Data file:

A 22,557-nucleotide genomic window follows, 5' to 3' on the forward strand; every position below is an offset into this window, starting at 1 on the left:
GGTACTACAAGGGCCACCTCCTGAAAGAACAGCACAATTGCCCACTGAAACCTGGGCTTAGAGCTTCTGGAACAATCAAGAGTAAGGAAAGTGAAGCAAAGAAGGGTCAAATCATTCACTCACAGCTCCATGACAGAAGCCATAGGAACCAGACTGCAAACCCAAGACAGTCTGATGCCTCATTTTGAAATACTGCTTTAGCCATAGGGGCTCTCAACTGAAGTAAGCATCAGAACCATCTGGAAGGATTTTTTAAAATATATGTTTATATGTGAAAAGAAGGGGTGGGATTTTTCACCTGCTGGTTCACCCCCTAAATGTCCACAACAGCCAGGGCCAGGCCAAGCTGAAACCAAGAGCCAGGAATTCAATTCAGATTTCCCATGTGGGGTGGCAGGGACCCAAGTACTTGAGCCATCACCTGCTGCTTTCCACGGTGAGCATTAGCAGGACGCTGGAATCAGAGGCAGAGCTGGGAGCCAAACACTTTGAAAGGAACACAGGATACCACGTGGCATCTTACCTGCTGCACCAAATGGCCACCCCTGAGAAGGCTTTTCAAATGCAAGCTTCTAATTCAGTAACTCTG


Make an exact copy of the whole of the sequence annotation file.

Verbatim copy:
A 22,557-nucleotide genomic window follows, 5' to 3' on the forward strand; every position below is an offset into this window, starting at 1 on the left:
GGTACTACAAGGGCCACCTCCTGAAAGAACAGCACAATTGCCCACTGAAACCTGGGCTTAGAGCTTCTGGAACAATCAAGAGTAAGGAAAGTGAAGCAAAGAAGGGTCAAATCATTCACTCACAGCTCCATGACAGAAGCCATAGGAACCAGACTGCAAACCCAAGACAGTCTGATGCCTCATTTTGAAATACTGCTTTAGCCATAGGGGCTCTCAACTGAAGTAAGCATCAGAACCATCTGGAAGGATTTTTTAAAATATATGTTTATATGTGAAAAGAAGGGGTGGGATTTTTCACCTGCTGGTTCACCCCCTAAATGTCCACAACAGCCAGGGCCAGGCCAAGCTGAAACCAAGAGCCAGGAATTCAATTCAGATTTCCCATGTGGGGTGGCAGGGACCCAAGTACTTGAGCCATCACCTGCTGCTTTCCACGGTGAGCATTAGCAGGACGCTGGAATCAGAGGCAGAGCTGGGAGCCAAACACTTTGAAAGGAACACAGGATACCACGTGGCATCTTACCTGCTGCACCAAATGGCCACCCCTGAGAAGGCTTTTCAAATGCAAGCTTCTAATTCAGTAACTCTG